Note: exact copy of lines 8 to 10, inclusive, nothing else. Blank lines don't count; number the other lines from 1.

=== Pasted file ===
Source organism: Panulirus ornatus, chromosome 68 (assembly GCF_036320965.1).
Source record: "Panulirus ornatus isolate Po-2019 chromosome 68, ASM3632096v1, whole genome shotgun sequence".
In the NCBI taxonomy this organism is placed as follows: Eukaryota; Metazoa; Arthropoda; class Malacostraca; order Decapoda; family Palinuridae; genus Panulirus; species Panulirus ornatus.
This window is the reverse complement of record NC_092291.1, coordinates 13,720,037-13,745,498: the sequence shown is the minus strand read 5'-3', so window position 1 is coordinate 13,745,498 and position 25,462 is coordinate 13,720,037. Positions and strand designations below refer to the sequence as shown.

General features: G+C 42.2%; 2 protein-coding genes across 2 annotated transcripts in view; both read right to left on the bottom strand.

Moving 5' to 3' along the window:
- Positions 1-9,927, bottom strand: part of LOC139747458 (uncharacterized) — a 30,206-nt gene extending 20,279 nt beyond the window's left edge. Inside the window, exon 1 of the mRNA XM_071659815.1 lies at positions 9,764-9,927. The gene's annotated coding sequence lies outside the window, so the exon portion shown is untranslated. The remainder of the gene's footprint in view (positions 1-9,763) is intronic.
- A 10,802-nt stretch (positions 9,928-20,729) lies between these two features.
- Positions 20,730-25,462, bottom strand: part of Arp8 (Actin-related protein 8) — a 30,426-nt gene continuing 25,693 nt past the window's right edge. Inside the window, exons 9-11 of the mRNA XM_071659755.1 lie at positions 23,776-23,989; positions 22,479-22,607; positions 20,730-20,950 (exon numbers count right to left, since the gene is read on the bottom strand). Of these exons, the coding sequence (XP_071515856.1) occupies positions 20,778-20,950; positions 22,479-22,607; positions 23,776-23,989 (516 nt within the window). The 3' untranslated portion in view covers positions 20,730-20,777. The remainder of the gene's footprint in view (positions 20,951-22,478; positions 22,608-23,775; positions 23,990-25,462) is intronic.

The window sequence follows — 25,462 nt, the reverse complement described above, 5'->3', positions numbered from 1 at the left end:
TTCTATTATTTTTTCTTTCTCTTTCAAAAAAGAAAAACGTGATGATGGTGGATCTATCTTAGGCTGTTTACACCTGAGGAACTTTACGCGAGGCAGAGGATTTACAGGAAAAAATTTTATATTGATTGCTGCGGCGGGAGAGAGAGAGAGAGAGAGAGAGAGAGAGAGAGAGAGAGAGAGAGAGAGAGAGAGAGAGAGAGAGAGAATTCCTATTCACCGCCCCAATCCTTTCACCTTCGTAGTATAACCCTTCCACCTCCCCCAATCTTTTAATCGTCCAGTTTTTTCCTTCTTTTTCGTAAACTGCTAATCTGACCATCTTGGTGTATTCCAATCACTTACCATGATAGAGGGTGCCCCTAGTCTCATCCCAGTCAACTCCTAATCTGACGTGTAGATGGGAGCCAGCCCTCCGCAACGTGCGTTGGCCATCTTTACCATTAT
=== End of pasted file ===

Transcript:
- A 10,802-nt stretch (positions 9,928-20,729) lies between these two features.
- Positions 20,730-25,462, bottom strand: part of Arp8 (Actin-related protein 8) — a 30,426-nt gene continuing 25,693 nt past the window's right edge. Inside the window, exons 9-11 of the mRNA XM_071659755.1 lie at positions 23,776-23,989; positions 22,479-22,607; positions 20,730-20,950 (exon numbers count right to left, since the gene is read on the bottom strand). Of these exons, the coding sequence (XP_071515856.1) occupies positions 20,778-20,950; positions 22,479-22,607; positions 23,776-23,989 (516 nt within the window). The 3' untranslated portion in view covers positions 20,730-20,777. The remainder of the gene's footprint in view (positions 20,951-22,478; positions 22,608-23,775; positions 23,990-25,462) is intronic.

The window sequence follows — 25,462 nt, the reverse complement described above, 5'->3', positions numbered from 1 at the left end: